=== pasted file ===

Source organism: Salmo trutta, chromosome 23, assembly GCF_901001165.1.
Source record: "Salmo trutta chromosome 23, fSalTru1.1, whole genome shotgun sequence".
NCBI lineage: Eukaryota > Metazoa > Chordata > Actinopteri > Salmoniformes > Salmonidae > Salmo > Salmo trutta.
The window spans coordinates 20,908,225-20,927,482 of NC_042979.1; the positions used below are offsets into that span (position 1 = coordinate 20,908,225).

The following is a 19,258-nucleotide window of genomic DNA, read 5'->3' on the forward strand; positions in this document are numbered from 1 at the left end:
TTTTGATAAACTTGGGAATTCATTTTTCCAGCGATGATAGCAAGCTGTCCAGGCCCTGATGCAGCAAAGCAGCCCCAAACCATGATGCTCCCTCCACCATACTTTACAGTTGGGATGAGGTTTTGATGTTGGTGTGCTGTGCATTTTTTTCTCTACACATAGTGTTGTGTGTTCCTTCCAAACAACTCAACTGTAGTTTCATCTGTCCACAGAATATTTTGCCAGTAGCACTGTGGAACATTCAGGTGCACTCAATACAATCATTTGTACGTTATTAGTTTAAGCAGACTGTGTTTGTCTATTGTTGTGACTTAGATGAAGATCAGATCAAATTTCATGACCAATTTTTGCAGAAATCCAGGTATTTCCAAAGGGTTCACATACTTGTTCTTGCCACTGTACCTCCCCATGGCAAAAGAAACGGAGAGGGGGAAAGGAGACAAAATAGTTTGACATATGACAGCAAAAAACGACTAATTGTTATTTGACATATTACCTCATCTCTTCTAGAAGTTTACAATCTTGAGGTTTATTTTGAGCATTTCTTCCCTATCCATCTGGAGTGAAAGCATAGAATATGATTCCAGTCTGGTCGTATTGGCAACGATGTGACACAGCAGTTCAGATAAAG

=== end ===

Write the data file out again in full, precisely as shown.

Source organism: Salmo trutta, chromosome 23, assembly GCF_901001165.1.
Source record: "Salmo trutta chromosome 23, fSalTru1.1, whole genome shotgun sequence".
NCBI lineage: Eukaryota > Metazoa > Chordata > Actinopteri > Salmoniformes > Salmonidae > Salmo > Salmo trutta.
The window spans coordinates 20,908,225-20,927,482 of NC_042979.1; the positions used below are offsets into that span (position 1 = coordinate 20,908,225).

The following is a 19,258-nucleotide window of genomic DNA, read 5'->3' on the forward strand; positions in this document are numbered from 1 at the left end:
TTTTGATAAACTTGGGAATTCATTTTTCCAGCGATGATAGCAAGCTGTCCAGGCCCTGATGCAGCAAAGCAGCCCCAAACCATGATGCTCCCTCCACCATACTTTACAGTTGGGATGAGGTTTTGATGTTGGTGTGCTGTGCATTTTTTTCTCTACACATAGTGTTGTGTGTTCCTTCCAAACAACTCAACTGTAGTTTCATCTGTCCACAGAATATTTTGCCAGTAGCACTGTGGAACATTCAGGTGCACTCAATACAATCATTTGTACGTTATTAGTTTAAGCAGACTGTGTTTGTCTATTGTTGTGACTTAGATGAAGATCAGATCAAATTTCATGACCAATTTTTGCAGAAATCCAGGTATTTCCAAAGGGTTCACATACTTGTTCTTGCCACTGTACCTCCCCATGGCAAAAGAAACGGAGAGGGGGAAAGGAGACAAAATAGTTTGACATATGACAGCAAAAAACGACTAATTGTTATTTGACATATTACCTCATCTCTTCTAGAAGTTTACAATCTTGAGGTTTATTTTGAGCATTTCTTCCCTATCCATCTGGAGTGAAAGCATAGAATATGATTCCAGTCTGGTCGTATTGGCAACGATGTGACACAGCAGTTCAGATAAAG